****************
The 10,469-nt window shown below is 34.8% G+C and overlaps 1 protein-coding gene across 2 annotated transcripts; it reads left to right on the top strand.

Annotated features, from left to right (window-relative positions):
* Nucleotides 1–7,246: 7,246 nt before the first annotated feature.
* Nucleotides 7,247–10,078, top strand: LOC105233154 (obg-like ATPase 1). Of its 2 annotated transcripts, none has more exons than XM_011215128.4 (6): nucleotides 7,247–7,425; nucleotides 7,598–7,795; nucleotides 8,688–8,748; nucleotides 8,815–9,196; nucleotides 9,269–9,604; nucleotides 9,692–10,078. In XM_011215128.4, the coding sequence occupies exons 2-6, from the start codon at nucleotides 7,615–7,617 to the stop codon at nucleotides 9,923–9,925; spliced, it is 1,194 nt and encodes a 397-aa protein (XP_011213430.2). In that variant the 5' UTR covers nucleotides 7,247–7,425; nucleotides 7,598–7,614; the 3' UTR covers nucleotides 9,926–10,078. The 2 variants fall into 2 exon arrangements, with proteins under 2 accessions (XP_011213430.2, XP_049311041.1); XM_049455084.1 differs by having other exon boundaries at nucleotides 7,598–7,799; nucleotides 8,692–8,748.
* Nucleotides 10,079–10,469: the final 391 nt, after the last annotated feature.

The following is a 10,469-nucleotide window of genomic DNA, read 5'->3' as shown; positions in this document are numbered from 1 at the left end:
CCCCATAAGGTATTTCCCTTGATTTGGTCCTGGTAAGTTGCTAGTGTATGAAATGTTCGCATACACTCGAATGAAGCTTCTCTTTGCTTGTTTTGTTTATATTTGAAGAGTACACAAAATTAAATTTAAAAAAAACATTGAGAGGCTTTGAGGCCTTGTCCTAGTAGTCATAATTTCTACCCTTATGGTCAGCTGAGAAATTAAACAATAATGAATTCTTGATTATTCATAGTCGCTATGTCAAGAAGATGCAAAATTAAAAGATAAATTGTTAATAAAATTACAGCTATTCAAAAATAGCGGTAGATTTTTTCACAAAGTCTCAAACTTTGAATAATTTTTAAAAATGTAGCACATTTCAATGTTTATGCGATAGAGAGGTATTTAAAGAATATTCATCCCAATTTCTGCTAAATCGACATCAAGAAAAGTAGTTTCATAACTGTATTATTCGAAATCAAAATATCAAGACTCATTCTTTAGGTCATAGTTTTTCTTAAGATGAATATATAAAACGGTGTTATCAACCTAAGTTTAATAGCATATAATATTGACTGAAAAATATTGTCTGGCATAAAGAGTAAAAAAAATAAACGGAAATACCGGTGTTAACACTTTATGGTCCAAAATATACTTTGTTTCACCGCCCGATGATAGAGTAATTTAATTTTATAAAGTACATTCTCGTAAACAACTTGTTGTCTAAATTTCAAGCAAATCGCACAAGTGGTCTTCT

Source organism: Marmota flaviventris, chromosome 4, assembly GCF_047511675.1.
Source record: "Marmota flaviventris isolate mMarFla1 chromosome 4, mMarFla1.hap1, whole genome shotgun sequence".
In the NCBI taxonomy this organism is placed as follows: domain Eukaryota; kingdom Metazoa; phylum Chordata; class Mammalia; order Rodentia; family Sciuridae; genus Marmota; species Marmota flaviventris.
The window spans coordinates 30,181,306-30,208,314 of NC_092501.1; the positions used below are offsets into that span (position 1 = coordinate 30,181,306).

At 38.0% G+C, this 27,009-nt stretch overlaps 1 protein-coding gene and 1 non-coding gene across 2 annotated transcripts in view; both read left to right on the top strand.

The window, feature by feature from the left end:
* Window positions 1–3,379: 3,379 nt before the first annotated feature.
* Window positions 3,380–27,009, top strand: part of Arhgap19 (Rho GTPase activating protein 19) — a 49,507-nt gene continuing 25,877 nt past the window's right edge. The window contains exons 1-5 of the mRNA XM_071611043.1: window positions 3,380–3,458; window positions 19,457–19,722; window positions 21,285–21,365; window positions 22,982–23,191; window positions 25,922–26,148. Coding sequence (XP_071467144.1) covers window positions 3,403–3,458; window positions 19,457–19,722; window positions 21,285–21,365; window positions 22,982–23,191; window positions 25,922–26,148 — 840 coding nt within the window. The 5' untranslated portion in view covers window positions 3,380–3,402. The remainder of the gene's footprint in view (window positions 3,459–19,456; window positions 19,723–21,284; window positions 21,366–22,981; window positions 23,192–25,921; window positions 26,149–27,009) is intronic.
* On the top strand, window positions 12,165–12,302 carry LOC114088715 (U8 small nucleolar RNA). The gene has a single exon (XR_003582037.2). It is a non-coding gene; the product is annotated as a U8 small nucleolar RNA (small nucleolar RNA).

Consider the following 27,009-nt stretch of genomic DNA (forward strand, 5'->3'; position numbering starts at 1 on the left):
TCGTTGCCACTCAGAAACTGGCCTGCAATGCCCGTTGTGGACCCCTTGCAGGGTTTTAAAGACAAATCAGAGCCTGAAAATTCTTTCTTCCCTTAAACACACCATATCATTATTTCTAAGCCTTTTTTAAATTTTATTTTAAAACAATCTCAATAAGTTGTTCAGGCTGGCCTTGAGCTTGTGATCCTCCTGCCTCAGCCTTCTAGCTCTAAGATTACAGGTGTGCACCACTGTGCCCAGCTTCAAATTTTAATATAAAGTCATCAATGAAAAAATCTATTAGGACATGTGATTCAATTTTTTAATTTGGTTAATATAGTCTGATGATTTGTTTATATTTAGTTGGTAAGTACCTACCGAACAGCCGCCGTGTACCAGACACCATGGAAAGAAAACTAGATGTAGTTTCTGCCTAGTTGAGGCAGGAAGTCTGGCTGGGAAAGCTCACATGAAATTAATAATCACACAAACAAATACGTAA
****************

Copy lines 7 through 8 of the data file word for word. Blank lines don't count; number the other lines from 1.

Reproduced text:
CCCCATAAGGTATTTCCCTTGATTTGGTCCTGGTAAGTTGCTAGTGTATGAAATGTTCGCATACACTCGAATGAAGCTTCTCTTTGCTTGTTTTGTTTATATTTGAAGAGTACACAAAATTAAATTTAAAAAAAACATTGAGAGGCTTTGAGGCCTTGTCCTAGTAGTCATAATTTCTACCCTTATGGTCAGCTGAGAAATTAAACAATAATGAATTCTTGATTATTCATAGTCGCTATGTCAAGAAGATGCAAAATTAAAAGATAAATTGTTAATAAAATTACAGCTATTCAAAAATAGCGGTAGATTTTTTCACAAAGTCTCAAACTTTGAATAATTTTTAAAAATGTAGCACATTTCAATGTTTATGCGATAGAGAGGTATTTAAAGAATATTCATCCCAATTTCTGCTAAATCGACATCAAGAAAAGTAGTTTCATAACTGTATTATTCGAAATCAAAATATCAAGACTCATTCTTTAGGTCATAGTTTTTCTTAAGATGAATATATAAAACGGTGTTATCAACCTAAGTTTAATAGCATATAATATTGACTGAAAAATATTGTCTGGCATAAAGAGTAAAAAAAATAAACGGAAATACCGGTGTTAACACTTTATGGTCCAAAATATACTTTGTTTCACCGCCCGATGATAGAGTAATTTAATTTTATAAAGTACATTCTCGTAAACAACTTGTTGTCTAAATTTCAAGCAAATCGCACAAGTGGTCTTCT

Source organism: Marmota flaviventris, chromosome 4, assembly GCF_047511675.1.